Interest in Austrian products is growing in China, Salzburg Milch reported last week. Another example of cross-border trade is Fonterra’s move to make whiter butter for the Middle Eastern market. A lot of companies are finding the market across the border or across the sea a welcoming outlet for their premium products such as cheese and butter. It is becoming ever more common to see companies sending their personnel and trade across to the emerging middle classes of giant economies in other parts of the globe.
But the best examples are when there is cross-pollination of cultures, and when trade is reciprocal. For example, kefir, which originated in the Caucasus Mountains is widely ingested in that region, but is now seeing inroads into the higher end of the market here in Europe. Skyr was not widely known outside of Iceland and now we’re all getting our hygge on and eating this type of yogurt. We don’t need to say much about Greek yogurt except this product has been redefined. Now, we don’t worry about the fat content of yogurt, it’s the protein we’re all after. Brined white cheese was born in the Middle East, and today most refrigerators in Europe and North America have a block in their drawers. Germany is one of the larger producers of this type.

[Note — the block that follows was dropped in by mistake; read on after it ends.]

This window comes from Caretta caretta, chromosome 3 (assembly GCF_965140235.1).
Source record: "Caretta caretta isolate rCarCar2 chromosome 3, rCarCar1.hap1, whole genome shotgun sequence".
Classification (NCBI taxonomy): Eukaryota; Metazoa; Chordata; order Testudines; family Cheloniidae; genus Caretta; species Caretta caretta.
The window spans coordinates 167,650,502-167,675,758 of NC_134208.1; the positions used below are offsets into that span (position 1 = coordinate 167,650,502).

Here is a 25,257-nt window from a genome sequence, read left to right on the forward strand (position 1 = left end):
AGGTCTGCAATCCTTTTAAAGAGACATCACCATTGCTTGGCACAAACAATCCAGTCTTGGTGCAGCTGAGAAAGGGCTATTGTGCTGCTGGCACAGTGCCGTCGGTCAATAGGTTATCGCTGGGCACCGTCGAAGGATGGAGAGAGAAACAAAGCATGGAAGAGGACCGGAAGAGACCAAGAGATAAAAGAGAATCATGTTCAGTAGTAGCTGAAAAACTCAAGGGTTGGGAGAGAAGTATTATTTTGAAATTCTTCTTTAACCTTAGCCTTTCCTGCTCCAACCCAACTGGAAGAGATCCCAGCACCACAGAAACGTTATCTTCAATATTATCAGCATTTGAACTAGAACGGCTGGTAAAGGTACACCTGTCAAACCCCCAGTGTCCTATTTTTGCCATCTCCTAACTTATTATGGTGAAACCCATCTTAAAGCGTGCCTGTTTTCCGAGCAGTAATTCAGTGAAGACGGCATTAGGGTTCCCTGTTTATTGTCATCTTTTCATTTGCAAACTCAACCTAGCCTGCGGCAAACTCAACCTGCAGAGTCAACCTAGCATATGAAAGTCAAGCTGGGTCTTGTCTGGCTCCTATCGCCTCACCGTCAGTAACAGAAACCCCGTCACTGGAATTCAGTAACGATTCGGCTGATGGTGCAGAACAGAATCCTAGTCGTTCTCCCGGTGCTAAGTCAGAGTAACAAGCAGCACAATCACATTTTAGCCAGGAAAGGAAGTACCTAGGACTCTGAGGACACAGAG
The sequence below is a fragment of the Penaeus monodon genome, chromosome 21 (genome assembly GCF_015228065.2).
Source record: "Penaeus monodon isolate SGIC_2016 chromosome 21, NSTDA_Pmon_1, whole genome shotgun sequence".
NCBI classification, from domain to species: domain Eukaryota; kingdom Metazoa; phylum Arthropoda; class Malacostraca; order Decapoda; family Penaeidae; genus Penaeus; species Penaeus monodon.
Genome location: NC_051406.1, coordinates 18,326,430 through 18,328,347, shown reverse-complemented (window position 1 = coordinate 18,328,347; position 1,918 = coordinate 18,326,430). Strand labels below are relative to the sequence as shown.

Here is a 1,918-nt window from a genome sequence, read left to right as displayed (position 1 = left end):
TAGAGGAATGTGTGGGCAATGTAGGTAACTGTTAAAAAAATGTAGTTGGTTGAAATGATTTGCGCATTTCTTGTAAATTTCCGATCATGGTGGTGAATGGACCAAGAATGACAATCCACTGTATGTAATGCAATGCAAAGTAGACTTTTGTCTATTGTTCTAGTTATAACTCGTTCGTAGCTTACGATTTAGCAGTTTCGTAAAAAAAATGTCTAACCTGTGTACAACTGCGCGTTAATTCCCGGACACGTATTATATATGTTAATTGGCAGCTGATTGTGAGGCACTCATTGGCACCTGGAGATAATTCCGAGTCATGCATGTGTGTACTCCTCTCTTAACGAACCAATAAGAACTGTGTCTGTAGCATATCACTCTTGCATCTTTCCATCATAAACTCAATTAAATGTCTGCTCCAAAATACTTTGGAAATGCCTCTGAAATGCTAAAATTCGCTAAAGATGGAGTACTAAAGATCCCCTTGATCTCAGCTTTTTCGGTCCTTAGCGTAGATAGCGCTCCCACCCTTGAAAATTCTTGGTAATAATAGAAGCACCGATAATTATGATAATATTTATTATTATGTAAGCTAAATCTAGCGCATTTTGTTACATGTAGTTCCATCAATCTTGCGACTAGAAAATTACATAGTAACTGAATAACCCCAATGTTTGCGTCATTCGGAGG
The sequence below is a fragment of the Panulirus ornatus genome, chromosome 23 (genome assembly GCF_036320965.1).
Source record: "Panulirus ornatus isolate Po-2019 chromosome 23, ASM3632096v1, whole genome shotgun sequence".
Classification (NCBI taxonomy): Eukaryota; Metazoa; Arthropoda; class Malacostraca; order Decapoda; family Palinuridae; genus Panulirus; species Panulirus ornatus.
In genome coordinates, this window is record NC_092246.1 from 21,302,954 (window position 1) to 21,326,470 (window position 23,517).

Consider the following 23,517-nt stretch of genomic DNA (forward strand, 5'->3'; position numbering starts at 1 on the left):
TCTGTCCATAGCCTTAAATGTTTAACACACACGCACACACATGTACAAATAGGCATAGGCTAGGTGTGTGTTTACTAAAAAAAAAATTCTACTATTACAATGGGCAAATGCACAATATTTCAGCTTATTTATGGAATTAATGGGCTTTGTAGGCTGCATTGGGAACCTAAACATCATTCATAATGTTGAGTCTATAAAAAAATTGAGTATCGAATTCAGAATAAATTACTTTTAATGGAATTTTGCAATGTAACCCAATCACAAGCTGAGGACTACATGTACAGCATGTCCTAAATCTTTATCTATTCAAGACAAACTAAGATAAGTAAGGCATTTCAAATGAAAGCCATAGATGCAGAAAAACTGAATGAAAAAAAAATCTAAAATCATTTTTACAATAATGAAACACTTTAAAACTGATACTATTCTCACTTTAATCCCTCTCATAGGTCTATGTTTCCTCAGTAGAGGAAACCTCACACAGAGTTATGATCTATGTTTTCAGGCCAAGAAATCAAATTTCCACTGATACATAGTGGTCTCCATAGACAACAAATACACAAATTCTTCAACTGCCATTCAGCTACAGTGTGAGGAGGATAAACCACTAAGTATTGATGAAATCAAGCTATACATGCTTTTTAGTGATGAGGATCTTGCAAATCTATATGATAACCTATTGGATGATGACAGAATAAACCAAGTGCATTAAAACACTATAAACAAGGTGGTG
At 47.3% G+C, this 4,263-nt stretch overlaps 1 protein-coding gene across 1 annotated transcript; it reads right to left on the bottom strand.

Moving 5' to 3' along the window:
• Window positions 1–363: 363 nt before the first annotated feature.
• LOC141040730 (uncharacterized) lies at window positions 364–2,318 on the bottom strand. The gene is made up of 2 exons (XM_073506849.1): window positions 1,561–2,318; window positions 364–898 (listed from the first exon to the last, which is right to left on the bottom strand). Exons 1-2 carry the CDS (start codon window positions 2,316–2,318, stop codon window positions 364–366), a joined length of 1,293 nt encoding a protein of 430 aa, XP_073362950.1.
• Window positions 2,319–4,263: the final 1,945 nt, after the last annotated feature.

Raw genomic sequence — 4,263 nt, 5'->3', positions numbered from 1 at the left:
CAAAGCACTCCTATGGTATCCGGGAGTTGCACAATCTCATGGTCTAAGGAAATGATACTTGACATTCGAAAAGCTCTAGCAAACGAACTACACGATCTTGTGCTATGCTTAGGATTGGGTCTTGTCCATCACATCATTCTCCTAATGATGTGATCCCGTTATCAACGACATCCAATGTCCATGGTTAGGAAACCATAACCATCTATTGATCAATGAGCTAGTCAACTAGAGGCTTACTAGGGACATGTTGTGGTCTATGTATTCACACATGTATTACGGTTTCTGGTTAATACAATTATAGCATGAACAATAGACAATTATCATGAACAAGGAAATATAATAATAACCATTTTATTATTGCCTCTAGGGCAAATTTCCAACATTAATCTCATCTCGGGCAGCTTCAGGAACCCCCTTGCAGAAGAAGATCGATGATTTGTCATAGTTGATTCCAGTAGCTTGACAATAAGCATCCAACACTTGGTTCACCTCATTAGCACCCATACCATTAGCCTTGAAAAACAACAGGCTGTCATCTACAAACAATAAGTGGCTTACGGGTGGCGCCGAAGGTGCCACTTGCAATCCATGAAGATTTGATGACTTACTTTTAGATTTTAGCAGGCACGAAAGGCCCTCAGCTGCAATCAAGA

Meanwhile, South Korea loves its coffee shops and the milk that goes into them, while finding a pizza is easier than ever in Asia, topped with mozzarella.
So, the question is what will be the next big dairy trend? What country will supply a delightful product made from its local milk that will escape the bounds of the national borders and becomes a global favourite, such as mozzarella and cheddar? I do not know, but I await the next development.